Russia’s sophisticated Su-30SM and Su-30SM2 fighter jets completed a series of training exercises over the Kaliningrad region last week, according to state news agency TASS. In these Baltic exercises, at least ten Russian aircraft conducted tactical exercises with bombing raids and missile strikes.

The press office of the Baltic Fleet issued a statement about the air exercises: “During the exercises, the pilots are trained to destroy columns of enemy military materiel, command posts, and accumulated personnel, military-industrial installations, adversary aircraft, forces airborne and amphibious assault weapons, and also to provide fire support to units of the Baltic Fleet corps.”

Moscow’s Su-30SM fighter fleet has been used in many of the country’s offensive operations in Ukraine over the past year, despite the generally dismal performance of the rest of the Russian military’s combat equipment.

A brief overview of the origins of the Su-30SM

The Su-30SM multi-role fighter was derived from the earlier Russian variant of the Su-30. The super-maneuverable twin-engine, initially developed in the Soviet Union by Sukhoi Aircraft Corporation, is a cornerstone of Russian air strategy. The Sukhoi-27 is the predecessor of the Su-30, a modern Russian fighter jet with a similar airframe.

Referred to as a “Flanker” by the North Atlantic Treaty Organization (NATO), the Su-27 was specifically designed to counter the American-made fourth-generation fighters, the Grumman F-14 Tomcat and McDonnell Douglas F-15 Eagle.

Although the Flanker housed significant capabilities and had a decent range, the Soviet Air Defense Forces were looking for a newer fighter that could circle the entire country without refueling. Eventually, the USSR Su-27PU met the range needs of the Air Force and was later renamed the Su-30 by the Russian Ministry of Defense.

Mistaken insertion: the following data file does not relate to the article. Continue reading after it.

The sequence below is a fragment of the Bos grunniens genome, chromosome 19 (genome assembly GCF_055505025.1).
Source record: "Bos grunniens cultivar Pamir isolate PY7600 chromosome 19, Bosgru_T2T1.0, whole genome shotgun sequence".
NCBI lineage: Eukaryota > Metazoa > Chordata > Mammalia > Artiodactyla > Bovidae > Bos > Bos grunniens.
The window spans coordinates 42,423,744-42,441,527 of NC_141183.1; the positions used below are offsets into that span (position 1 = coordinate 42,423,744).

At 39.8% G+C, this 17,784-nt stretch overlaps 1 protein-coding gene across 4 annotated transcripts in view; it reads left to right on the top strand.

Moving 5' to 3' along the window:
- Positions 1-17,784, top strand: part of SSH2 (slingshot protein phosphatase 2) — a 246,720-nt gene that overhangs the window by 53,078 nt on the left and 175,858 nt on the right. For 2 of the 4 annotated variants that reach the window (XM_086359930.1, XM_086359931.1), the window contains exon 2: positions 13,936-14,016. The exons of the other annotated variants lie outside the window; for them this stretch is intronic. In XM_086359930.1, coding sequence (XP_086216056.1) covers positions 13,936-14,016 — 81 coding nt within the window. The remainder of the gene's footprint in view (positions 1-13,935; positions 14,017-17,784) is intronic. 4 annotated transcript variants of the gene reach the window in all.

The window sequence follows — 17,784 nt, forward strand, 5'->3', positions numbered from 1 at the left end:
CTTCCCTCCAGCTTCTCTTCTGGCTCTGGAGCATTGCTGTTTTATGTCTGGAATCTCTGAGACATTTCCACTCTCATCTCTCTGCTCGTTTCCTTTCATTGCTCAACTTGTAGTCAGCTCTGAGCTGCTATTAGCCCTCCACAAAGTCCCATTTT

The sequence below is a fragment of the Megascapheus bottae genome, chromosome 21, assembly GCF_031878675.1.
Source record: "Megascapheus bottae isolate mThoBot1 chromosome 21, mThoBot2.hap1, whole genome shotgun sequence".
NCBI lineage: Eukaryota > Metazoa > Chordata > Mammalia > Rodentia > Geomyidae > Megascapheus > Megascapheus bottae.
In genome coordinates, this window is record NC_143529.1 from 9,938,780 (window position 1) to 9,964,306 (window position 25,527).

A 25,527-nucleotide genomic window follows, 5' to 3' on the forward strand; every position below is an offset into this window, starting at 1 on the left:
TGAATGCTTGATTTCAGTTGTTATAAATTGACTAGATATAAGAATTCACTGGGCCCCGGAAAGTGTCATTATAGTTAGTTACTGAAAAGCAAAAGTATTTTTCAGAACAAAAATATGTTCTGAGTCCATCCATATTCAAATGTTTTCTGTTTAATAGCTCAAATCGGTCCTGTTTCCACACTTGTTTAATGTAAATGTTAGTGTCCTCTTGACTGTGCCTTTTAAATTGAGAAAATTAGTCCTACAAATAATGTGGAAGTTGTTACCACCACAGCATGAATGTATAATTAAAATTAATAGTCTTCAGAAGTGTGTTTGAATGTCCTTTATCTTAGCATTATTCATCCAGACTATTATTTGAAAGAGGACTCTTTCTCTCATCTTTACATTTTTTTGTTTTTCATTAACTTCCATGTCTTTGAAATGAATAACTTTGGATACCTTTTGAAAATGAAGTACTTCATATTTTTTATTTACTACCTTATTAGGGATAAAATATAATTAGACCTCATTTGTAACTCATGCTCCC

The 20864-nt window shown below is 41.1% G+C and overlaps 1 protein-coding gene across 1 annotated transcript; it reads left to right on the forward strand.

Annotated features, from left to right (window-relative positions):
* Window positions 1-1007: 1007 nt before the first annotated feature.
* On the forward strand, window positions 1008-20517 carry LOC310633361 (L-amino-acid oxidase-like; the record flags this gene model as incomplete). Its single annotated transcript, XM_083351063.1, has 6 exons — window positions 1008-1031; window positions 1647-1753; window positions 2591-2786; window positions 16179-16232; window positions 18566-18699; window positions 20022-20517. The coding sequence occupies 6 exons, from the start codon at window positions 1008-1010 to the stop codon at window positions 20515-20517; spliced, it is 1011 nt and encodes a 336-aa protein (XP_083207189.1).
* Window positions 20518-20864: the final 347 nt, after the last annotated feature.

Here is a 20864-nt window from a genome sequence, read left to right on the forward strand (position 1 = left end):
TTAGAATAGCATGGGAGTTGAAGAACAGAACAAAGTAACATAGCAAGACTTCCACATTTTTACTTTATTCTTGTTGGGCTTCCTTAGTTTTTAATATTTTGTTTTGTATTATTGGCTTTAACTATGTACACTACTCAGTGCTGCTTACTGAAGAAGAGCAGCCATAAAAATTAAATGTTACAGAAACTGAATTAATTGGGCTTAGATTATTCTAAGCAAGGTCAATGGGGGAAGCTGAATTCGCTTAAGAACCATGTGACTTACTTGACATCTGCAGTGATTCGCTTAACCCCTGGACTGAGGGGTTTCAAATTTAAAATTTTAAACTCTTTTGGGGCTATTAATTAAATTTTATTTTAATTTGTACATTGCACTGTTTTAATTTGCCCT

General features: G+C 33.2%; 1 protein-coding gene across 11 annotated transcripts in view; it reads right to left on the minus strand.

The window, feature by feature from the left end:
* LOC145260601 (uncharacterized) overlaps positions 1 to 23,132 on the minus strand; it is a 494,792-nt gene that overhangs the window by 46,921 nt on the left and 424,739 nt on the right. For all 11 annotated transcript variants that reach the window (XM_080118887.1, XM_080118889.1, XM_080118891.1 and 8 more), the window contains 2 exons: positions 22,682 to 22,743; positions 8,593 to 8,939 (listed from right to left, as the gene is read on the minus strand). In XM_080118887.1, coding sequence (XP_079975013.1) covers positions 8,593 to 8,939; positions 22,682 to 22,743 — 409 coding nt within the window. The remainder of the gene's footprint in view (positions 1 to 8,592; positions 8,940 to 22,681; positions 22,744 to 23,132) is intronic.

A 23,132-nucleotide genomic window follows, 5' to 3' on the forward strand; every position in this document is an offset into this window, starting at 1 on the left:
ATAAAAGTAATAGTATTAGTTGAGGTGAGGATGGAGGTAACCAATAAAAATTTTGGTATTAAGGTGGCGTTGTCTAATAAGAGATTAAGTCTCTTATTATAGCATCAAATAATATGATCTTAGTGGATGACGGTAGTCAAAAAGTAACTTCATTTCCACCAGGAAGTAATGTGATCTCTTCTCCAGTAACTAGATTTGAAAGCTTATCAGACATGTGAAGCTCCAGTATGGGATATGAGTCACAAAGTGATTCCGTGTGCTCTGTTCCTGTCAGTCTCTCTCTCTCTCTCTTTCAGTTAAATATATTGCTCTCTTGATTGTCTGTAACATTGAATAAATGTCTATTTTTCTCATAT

Russian Su-30SM2: A fighter worthy of respect?

The Su-30 performed well upon its entry into service in the mid to late 1990s, with the Russian Defense Ministry opting to order 60 variants of the Su-30SM in 2012. Two turbojet engines power the Su-30SM. Al-31FP by-ass and can reach a maximum flight speed of Mach 2.0.

The Su-30SM is an upgraded version of the Su-30F, boasting better radar, communications, and weaponry. The Su-30SM airframe is made of high-strength titanium and aluminum alloys. Air Force Technology says, “the Sukhoi Su-30SM is equipped with friend-foe identification equipment, a global positioning system, and an inertial navigation system. 

The open architecture design allows for the integration of modern avionics, including a new radar, radio and reconnaissance system, and other support systems.”

Moscow has deployed Su-30SM fighters to Ukraine.

Ukraine’s armed forces have teamed up with Su-30SM and Su-35 jets for patrols and other missions. The Bulgarian military website cited experts as saying the Su-30SMs were employed to shield Russian bombers in Ukraine.

 Su-30SM pilots grab Ukrainian attention while “high-flying bombers can carry out bombing runs.” Last year, the Russian military took delivery of its first batch of Su-30SM2 heavy fighters, the latest variant of the Su-30 family.

Russian Su-30MK series fighters have been exported all over the world. The Armenian Air Force, Indian Air Force, People’s Liberation Army Air Force, and several other nations possess advanced platform derivatives. As the invasion drags on, Moscow will continue to use its Su-30Sm fighters to help its war efforts against Ukraine.